Publication Title: Australian Women's Weekly (1933 - 1982), The
Source: Trove [National Library of Australia]
Country/State of Publication: National, Australia
THE PATH OF "WRITE" [Newspaper Article] — The Australian Women's Weekly (1933 - 1982) — 15 July 1933

THE PATH OF "WRITE" WHEN next you are puzzling over the caligraphy of some friend, en-   deavoring to decipher a letter that looks as if it were written in symbols, try and remember something of the processes through which writing has passed since the far-away days of stone carv- ing! Mrs. Francis Par- sons is an au- thority on this subject, and mem- bers of the Art Circle of the Lyceum Club listened to an in- teresting address from her recently. By the aid of hand-written charts, Mrs. Parsons de- tailed the methods that had been em- ployed in the effort to find a quicker means of expression than was provided in the stone carvings and Egyptian hieroglyphics. Tracing the influence of tools on let- tering, with special reference to the reed, chisel, and the quill, the speaker showed how a freer use of the pen had affected the writing of the classic Roman capitals, and had led to the de- velopment of many new forms. Notable among these were the half-uncials and the round u...

Publication Title: Australian Women's Weekly (1933 - 1982), The
Source: Trove [National Library of Australia]
Country/State of Publication: National, Australia
Advertising [Newspaper Article] — The Australian Women's Weekly (1933 - 1982) — 15 July 1933

BIBER FURS Overwhelming, Value shattering 2ND FLOOR, The BLOCK   428 GEORGE STREET MUSQUASH COATS Below Half Price! The Coat illustrated is but one from Biber's Complete Range. Expertly made from the finest quality Silver or Natural Musquash Fur — in either split skins or plain. Usually retailed at 30 guineas.       BIBER'S WAREHOUSE PRICE IS — 13½ gns. Why these breath-taking values? To make room for BIBER FURS GRAND OPENING, on August 1st, of   " HOLLYWOOD SLIMS " FROCKS —not frocks for slim women only, but to make all women slim. Biber Fur Prices are positively the most sensational value in the city to-day! GENUINE EASTERN SABLE NECKLETS   Delightful quality. Biber's price them less than     Stone Martens! Retail value 4 gns.       TARBAGON MARMOT CHOKERS         Far superior to Stone Mar...

Publication Title: Australian Women's Weekly (1933 - 1982), The
Source: Trove [National Library of Australia]
Country/State of Publication: National, Australia
WOMAN and HER WORK "Princely" Workers In Hospital Cause [Newspaper Article] — The Australian Women's Weekly (1933 - 1982) — 15 July 1933

WOMAN and HER WORK         "Princely" Workers In Hospital Cause THE Royal Prince Alfred Hospital auxiliary is now occupying new premises at Warwick Building, Hamil- ton Street, City. Here, in a large room on the tenth floor, there will be heard the rumble of sewing machines, the mur- mur of conversation, the tinkling of tea-cups in the intervals when this band of busy women pause in their work of making the linen goods for use at one of Sydney's greatest hospitals. The reopening of beds at Prince Alfred has meant an increased demand for linen. The auxiliary committee is re- sponding nobly to this demand. Mrs. Lewis Packer is in charge of the linen committee that works at the auxiliary's rooms. One very attractive feature of this work is the making of the "Packer" quilts for use on the children's beds. Mrs. Packer thinks out and selects ani- mal designs, which are sometimes a cat, a horse, dog, or the like, to amuse the little suffe...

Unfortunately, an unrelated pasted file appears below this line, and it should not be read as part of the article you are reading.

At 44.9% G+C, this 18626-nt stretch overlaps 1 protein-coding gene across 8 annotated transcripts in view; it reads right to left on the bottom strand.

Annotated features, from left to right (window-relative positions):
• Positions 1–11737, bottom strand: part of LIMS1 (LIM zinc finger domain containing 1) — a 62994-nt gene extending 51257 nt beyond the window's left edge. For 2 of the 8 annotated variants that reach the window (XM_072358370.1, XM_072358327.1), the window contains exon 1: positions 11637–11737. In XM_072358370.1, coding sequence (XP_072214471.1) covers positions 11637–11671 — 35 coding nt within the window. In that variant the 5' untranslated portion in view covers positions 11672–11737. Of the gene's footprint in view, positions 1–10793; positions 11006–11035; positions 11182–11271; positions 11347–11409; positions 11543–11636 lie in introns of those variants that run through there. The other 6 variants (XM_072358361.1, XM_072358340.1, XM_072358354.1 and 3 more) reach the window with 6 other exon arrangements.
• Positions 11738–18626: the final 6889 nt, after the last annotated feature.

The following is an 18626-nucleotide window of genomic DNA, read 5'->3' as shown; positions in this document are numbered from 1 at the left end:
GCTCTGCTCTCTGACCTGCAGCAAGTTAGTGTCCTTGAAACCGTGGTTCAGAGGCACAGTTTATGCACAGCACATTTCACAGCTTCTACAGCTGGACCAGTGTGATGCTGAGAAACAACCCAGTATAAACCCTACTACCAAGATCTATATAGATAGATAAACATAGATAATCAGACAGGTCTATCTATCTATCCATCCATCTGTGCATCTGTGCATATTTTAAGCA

Publication Title: Australian Women's Weekly (1933 - 1982), The
Source: Trove [National Library of Australia]
Country/State of Publication: National, Australia
HOSPITAL AUXILIARIES TO CONFER IN SYDNEY [Newspaper Article] — The Australian Women's Weekly (1933 - 1982) — 15 July 1933

HOSPITAL AUXILIARIES TO CONFER IN SYDNEY The hospital auxiliary movement is spreading throughout the State, and is no longer confined to metropolitan in- stitutions. There are 176 hospitals in N.S.W., and many of these have now established auxiliary committees. In order to co-ordinate the work of these committees, the Hospital Commis- sion has decided to hold a conference in Sydney next October, during Health Week. It is hoped that his Excellency the Governor will be present at the opening session on October 17. In addition to business sessions there will be others, at which lectures will be given by leading medical men. A social programme is also being arranged.

Publication Title: Australian Women's Weekly (1933 - 1982), The
Source: Trove [National Library of Australia]
Country/State of Publication: National, Australia
HOUSEWIVES Will Urge PRISON REFORM [Newspaper Article] — The Australian Women's Weekly (1933 - 1982) — 15 July 1933

HOUSEWIVES Will Urge PRISON REFORM Prisoners should come out of gaol bet- ter citizens than before they went in. This is the opinion of the Housewives' Progressive Association, which will make prison reform part of their social wel- fare work for the year. THE association propose to hold a conference and draw up certain suggestions for reform which they will submit to the Government for conside- ration. In the meantime members are ac- quainting themselves with conditions of the prisoners in Long Bay Gaol, and, with this end in view, several groups have already visited the gaol, and visits by other groups of members will be ar- ranged for. To be still further informed on the work carried out in the State prisons, the association invited Mr. J. R. Lee, a former Minister for Justice, to speak to them at their rooms. Mr. Lee explained that right through- out the world the reform principles were replacing the hard and fast methods. The old idea of making a man a burden to himself and all...